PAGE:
Tips on discretely looking for other HF opportunities


Just want to see other people's thoughts on trying to leave a hedge fund without it getting back to your employer. Ideally I would like to get somewhere to start 2019, but don't want to ruin my bonus this year. When I see messages from HHs for roles that are similar to what I do, I am nervous to respond because HFs are a small world to begin with and having a particular strategy narrows it down even further. Even if the HH doesn't front run my resume to other places, not knowing which firm they are trying to place for is a risk because it could be some place my firm is close with. Is this fear irrational? How do you guys think about this?

Comments (16)

Oct 28, 2018 - 10:04pm

I've actually been curious about that approach, because isn't the main client that they are serving in a sell side role your fund aka your boss? Seems like they wouldn't want to be seen as facilitating a client of theirs losing an employee.

Also this may be a difference in experiences but do you generally have a closer relationship with your sales people than the odd request for getting a spot at an event and a social event every 6-12 months?

Oct 29, 2018 - 2:06am

This approach assumes you are buddies with your sales coverage people. If you only hit them up when you need stuff, as you are implying, it's not going to work as well.

For them, there is no downside to helping you out because you could very well end up being a PM down the road and will feel indebted to them for helping you out. As long as your current boss doesn't find out it was them. So they have just as much incentive to keep it on the dl as you do.

No, you are not being paranoid at all. Some funds/pods are especially ruthless about axing analysts if they even get a whiff or suspect you are interviewing elsewhere. Analysts are a commodity, never forget that. There's an endless stream of hungry guys willing to crank just for the opportunity of being in your seat. Demonstrating unwavering loyalty to your PM can help mediocre analysts stick around far longer than they deserve, and the lack thereof can get stellar analysts fired far sooner than they deserve. Don't underestimate how much of a relationship game this is, even in a supposedly meritocratic eat what you kill environment.

Most Helpful
Oct 29, 2018 - 6:00am

Agree completely with what Acidophilus said above. What you need to do is improve your network within the space you work in. Lets imagine you work in the distressed debt space, you probably see the same few funds involved in every name/situation. You can ask your sales guy who is your counterpart at other funds and if he can introduce you guys. If you don't have a good relationship with your sales coverage just ask for the names and reach out to those guys yourself. 9 times out of 10 an analyst will agree to meet up to grab a drink/dinner and chat about new ideas due to (i) it looks good for him to tell his PM that he's out there building contacts that could lead to more/better info and idea generation, and (ii) he will also be curious to know what other funds are doing. I would aim to meet a new guy every week until you know all the analysts in your space and are on first name terms. After a while you will be able to use that network to source jobs and will have a better insight into what funds are like from the inside and who is hiring.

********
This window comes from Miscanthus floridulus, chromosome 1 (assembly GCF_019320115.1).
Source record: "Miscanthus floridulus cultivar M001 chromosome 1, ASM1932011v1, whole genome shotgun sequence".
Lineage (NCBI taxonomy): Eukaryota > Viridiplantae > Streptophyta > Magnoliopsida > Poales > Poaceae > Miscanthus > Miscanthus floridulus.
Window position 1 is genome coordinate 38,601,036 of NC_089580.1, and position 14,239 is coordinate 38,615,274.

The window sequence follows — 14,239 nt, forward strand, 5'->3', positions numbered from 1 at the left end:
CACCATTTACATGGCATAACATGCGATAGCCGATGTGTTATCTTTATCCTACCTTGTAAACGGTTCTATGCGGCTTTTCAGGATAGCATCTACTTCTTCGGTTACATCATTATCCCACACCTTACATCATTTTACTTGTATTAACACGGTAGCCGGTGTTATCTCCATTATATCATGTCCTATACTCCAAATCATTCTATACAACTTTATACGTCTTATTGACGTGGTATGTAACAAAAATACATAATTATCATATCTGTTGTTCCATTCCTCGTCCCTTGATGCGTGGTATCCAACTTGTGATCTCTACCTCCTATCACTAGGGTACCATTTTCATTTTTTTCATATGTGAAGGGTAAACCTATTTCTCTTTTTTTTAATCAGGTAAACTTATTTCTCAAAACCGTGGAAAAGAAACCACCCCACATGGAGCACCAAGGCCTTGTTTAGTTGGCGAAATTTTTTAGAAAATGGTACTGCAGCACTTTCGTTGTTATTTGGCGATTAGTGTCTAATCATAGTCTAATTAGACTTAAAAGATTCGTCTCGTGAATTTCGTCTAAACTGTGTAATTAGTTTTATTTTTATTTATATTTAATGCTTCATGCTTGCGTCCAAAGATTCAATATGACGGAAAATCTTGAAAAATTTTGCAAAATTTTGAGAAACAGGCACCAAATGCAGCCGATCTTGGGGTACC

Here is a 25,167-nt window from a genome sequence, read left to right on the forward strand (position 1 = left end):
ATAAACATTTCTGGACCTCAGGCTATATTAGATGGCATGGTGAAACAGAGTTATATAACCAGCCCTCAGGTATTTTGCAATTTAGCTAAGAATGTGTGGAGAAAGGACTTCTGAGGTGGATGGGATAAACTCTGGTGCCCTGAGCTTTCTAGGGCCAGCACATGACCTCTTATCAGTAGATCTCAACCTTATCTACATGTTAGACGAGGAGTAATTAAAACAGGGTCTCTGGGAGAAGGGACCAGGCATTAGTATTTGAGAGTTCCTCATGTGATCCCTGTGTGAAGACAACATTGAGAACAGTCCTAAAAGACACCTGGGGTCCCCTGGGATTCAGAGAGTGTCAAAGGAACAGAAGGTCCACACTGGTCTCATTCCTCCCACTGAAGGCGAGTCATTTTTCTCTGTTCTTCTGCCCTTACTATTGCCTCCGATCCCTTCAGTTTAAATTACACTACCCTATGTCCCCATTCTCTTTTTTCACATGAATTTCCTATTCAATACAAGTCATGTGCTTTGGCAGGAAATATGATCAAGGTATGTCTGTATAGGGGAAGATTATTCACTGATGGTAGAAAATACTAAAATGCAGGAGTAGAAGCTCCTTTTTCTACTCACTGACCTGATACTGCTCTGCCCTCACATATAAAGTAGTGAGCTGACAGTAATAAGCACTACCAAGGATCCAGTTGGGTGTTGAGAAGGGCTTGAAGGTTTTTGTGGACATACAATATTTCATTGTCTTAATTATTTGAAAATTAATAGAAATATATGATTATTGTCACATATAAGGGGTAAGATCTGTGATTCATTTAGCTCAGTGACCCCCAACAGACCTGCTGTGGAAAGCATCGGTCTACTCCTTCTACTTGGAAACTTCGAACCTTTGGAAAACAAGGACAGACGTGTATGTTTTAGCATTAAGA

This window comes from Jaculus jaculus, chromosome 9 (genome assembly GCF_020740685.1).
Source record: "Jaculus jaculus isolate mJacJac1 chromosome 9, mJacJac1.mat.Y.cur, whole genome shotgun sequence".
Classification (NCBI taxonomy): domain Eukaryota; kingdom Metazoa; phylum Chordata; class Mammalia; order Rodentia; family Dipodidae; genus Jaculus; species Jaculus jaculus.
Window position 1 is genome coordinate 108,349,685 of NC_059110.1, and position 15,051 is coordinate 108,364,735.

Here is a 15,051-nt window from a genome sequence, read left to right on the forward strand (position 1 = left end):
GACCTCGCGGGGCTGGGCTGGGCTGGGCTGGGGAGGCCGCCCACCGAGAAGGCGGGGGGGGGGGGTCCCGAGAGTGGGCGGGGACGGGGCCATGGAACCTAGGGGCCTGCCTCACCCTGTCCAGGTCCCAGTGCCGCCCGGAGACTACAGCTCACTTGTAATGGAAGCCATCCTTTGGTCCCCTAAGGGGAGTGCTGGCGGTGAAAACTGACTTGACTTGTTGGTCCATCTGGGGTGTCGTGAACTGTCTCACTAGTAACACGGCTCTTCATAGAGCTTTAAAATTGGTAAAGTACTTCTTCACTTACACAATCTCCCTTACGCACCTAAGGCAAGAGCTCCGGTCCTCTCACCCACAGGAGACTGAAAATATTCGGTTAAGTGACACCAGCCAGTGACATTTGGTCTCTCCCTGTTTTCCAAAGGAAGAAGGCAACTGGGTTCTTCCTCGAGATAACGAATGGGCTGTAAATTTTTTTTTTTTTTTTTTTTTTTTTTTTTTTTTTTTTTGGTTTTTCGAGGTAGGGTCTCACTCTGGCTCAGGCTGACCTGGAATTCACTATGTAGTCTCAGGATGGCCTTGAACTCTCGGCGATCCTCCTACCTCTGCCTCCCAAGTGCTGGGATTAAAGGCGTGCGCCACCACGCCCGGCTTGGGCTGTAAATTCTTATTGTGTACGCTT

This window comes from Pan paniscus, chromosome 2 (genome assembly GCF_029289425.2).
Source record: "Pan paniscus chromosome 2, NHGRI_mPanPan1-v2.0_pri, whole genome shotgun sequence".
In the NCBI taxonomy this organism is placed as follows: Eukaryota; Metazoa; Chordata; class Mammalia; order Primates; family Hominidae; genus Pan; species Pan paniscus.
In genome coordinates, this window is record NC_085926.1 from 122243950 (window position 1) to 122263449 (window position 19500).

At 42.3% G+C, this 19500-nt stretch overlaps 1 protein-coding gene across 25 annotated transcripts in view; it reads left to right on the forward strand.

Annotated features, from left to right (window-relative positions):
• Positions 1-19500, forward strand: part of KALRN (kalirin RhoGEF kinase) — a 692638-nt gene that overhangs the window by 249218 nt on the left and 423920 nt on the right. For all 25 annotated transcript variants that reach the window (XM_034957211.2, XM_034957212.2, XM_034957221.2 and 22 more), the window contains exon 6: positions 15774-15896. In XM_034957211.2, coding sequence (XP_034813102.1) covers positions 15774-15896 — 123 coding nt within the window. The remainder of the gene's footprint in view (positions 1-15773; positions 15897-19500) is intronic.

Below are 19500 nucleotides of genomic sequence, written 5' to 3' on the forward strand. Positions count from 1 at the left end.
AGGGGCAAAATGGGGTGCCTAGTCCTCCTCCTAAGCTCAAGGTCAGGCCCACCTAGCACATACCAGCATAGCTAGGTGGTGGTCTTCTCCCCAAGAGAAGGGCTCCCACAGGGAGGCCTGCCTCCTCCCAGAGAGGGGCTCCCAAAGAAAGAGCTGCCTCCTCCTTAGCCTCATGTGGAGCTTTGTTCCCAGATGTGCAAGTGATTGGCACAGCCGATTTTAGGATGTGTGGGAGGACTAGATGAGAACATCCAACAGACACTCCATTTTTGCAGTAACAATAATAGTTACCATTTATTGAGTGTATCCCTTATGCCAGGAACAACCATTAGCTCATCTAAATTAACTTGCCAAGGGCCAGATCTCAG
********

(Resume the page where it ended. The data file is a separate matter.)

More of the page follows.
I appreciate this method takes time but well worth it regardless is you stay or leave your current fund. Given how close we are to year end you might want to wait until your bonus is in the account before looking.

Oct 29, 2018 - 6:16pm


Do you guys have any general tips on how best to improve your relationship with your sellside coverage people? Am I supposed to just be hitting them up for drinks on a random weekday, or what?

Call them and talk to thm on the phone. Make sure it's someone you trust. They'll get you in touch with people who cover the appropriate account if they don't cover it.

Oct 31, 2018 - 3:50pm

Equity sales here. Unless your sales coverage is an incompetent idiot, they should be more than happy to help and will keep it discreet. We help current and former clients look for jobs all the time for a variety of reasons. And it goes both ways - If I get axed tomorrow, i’d definitely ask the clients I have a good relationship with if they know of any open seats and keep an eye out for me. That said, your best bet is someone in prime brokerage. They have their finger on the pulse of the hedge fund community as a whole. Who’s having a great year, who’s down big and who’s starting their own shop.

Start Discussion

Total Avg Compensation

September 2020 Hedge Fund

  • Vice President (18) $520
  • Director/MD (10) $359
  • Portfolio Manager (7) $297
  • 3rd+ Year Associate (18) $269
  • 2nd Year Associate (25) $242
  • Engineer/Quant (46) $237
  • 1st Year Associate (58) $189
  • Analysts (175) $167
  • Intern/Summer Associate (12) $134
  • Junior Trader (5) $102
  • Intern/Summer Analyst (186) $80

Leaderboard See all

Jamoldo's picture
LonLonMilk's picture
Secyh62's picture
CompBanker's picture
Addinator's picture
Edifice's picture
redever's picture
frgna's picture
NuckFuts's picture
bolo up's picture
bolo up